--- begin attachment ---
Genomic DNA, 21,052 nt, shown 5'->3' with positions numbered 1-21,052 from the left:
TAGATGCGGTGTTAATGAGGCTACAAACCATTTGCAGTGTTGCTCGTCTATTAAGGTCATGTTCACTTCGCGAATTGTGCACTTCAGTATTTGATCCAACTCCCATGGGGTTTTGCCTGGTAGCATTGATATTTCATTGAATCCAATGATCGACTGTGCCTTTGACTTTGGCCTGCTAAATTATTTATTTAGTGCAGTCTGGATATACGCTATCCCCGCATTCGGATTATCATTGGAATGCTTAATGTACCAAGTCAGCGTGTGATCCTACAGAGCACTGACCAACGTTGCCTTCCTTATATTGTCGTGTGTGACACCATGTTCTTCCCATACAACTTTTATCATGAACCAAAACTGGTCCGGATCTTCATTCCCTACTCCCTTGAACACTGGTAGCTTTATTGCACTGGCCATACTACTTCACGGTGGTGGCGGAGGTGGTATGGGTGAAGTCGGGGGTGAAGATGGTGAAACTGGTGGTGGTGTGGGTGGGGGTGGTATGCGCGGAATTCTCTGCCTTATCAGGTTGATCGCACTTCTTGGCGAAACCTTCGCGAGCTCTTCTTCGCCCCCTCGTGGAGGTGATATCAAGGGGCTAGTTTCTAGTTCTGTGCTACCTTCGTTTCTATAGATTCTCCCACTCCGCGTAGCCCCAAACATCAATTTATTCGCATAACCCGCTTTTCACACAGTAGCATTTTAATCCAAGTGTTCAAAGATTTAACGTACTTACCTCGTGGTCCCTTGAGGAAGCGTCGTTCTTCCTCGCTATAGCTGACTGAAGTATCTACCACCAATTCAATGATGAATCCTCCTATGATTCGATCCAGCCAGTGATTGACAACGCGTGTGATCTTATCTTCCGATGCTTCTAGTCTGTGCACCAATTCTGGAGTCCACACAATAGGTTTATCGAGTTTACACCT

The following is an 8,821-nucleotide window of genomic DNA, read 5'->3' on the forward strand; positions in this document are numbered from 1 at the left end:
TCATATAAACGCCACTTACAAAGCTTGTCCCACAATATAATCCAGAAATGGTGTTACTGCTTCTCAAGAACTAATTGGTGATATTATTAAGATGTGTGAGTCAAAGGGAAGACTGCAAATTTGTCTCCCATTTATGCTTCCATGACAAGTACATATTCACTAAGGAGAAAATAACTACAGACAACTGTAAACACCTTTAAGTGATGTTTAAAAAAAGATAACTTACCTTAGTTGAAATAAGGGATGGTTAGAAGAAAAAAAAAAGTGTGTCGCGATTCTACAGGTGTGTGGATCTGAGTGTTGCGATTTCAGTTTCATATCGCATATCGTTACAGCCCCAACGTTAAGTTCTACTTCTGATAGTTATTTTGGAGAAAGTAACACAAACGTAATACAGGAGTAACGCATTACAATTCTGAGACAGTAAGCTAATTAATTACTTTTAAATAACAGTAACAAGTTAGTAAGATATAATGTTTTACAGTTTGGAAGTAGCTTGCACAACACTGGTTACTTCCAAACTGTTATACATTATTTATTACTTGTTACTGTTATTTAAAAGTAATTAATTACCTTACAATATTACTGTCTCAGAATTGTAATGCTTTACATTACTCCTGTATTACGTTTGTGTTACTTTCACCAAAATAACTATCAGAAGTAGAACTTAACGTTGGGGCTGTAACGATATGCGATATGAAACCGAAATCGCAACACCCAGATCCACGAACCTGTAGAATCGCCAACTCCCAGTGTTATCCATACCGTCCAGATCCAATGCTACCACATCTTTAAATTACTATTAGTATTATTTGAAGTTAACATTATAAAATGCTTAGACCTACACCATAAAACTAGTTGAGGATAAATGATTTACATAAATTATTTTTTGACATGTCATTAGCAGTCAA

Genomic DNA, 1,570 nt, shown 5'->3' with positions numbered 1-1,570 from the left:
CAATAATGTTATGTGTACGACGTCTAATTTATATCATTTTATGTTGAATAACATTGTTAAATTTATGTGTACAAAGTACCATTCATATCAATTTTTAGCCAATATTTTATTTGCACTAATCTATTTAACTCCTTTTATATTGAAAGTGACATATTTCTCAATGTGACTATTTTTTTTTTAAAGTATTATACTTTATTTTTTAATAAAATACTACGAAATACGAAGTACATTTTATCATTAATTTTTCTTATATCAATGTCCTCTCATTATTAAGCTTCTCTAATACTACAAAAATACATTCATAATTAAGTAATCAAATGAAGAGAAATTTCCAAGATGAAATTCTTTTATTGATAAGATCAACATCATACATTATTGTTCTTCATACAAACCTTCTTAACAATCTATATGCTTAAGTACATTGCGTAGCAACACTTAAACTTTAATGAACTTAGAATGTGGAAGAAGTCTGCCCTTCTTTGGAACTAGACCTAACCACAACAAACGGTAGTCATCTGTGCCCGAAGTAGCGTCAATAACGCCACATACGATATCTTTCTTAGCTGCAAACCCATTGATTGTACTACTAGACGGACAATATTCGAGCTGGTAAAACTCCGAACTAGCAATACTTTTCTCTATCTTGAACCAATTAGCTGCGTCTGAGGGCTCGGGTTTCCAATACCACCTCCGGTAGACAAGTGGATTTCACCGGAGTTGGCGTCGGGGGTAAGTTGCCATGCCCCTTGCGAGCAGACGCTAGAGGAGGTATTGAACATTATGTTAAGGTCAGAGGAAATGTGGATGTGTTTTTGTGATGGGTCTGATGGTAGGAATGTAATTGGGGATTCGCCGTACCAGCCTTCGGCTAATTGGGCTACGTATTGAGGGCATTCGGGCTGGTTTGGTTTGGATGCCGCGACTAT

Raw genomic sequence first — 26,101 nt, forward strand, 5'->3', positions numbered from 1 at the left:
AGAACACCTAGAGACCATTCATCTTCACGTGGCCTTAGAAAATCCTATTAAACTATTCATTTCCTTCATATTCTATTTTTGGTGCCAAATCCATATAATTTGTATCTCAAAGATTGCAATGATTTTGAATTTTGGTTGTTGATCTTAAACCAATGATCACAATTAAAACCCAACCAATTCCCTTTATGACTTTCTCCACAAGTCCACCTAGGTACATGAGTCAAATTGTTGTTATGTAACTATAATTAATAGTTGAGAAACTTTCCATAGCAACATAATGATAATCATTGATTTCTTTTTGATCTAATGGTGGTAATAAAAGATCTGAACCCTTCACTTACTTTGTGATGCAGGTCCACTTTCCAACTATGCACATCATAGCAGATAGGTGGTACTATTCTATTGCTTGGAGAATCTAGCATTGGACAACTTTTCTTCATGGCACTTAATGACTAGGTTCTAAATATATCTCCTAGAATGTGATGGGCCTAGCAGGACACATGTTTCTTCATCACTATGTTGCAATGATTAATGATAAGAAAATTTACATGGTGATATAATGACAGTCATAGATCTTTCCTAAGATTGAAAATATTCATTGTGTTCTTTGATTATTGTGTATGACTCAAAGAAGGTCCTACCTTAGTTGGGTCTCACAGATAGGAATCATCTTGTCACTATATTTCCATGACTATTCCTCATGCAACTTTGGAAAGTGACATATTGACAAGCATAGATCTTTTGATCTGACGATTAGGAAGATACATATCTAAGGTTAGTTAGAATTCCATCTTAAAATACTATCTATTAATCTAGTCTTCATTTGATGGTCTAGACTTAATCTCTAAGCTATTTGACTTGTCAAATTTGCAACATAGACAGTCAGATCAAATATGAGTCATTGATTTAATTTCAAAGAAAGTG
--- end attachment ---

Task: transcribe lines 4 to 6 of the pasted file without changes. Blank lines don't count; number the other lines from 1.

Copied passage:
TCATATAAACGCCACTTACAAAGCTTGTCCCACAATATAATCCAGAAATGGTGTTACTGCTTCTCAAGAACTAATTGGTGATATTATTAAGATGTGTGAGTCAAAGGGAAGACTGCAAATTTGTCTCCCATTTATGCTTCCATGACAAGTACATATTCACTAAGGAGAAAATAACTACAGACAACTGTAAACACCTTTAAGTGATGTTTAAAAAAAGATAACTTACCTTAGTTGAAATAAGGGATGGTTAGAAGAAAAAAAAAAGTGTGTCGCGATTCTACAGGTGTGTGGATCTGAGTGTTGCGATTTCAGTTTCATATCGCATATCGTTACAGCCCCAACGTTAAGTTCTACTTCTGATAGTTATTTTGGAGAAAGTAACACAAACGTAATACAGGAGTAACGCATTACAATTCTGAGACAGTAAGCTAATTAATTACTTTTAAATAACAGTAACAAGTTAGTAAGATATAATGTTTTACAGTTTGGAAGTAGCTTGCACAACACTGGTTACTTCCAAACTGTTATACATTATTTATTACTTGTTACTGTTATTTAAAAGTAATTAATTACCTTACAATATTACTGTCTCAGAATTGTAATGCTTTACATTACTCCTGTATTACGTTTGTGTTACTTTCACCAAAATAACTATCAGAAGTAGAACTTAACGTTGGGGCTGTAACGATATGCGATATGAAACCGAAATCGCAACACCCAGATCCACGAACCTGTAGAATCGCCAACTCCCAGTGTTATCCATACCGTCCAGATCCAATGCTACCACATCTTTAAATTACTATTAGTATTATTTGAAGTTAACATTATAAAATGCTTAGACCTACACCATAAAACTAGTTGAGGATAAATGATTTACATAAATTATTTTTTGACATGTCATTAGCAGTCAA

Genomic DNA, 1,570 nt, shown 5'->3' with positions numbered 1-1,570 from the left:
CAATAATGTTATGTGTACGACGTCTAATTTATATCATTTTATGTTGAATAACATTGTTAAATTTATGTGTACAAAGTACCATTCATATCAATTTTTAGCCAATATTTTATTTGCACTAATCTATTTAACTCCTTTTATATTGAAAGTGACATATTTCTCAATGTGACTATTTTTTTTTTAAAGTATTATACTTTATTTTTTAATAAAATACTACGAAATACGAAGTACATTTTATCATTAATTTTTCTTATATCAATGTCCTCTCATTATTAAGCTTCTCTAATACTACAAAAATACATTCATAATTAAGTAATCAAATGAAGAGAAATTTCCAAGATGAAATTCTTTTATTGATAAGATCAACATCATACATTATTGTTCTTCATACAAACCTTCTTAACAATCTATATGCTTAAGTACATTGCGTAGCAACACTTAAACTTTAATGAACTTAGAATGTGGAAGAAGTCTGCCCTTCTTTGGAACTAGACCTAACCACAACAAACGGTAGTCATCTGTGCCCGAAGTAGCGTCAATAACGCCACATACGATATCTTTCTTAGCTGCAAACCCATTGATTGTACTACTAGACGGACAATATTCGAGCTGGTAAAACTCCGAACTAGCAATACTTTTCTCTATCTTGAACCAATTAGCTGCGTCTGAGGGCTCGGGTTTCCAATACCACCTCCGGTAGACAAGTGGATTTCACCGGAGTTGGCGTCGGGGGTAAGTTGCCATGCCCCTTGCGAGCAGACGCTAGAGGAGGTATTGAACATTATGTTAAGGTCAGAGGAAATGTGGATGTGTTTTTGTGATGGGTCTGATGGTAGGAATGTAATTGGGGATTCGCCGTACCAGCCTTCGGCTAATTGGGCTACGTATTGAGGGCATTCGGGCTGGTTTGGTTTGGATGCCGCGACTAT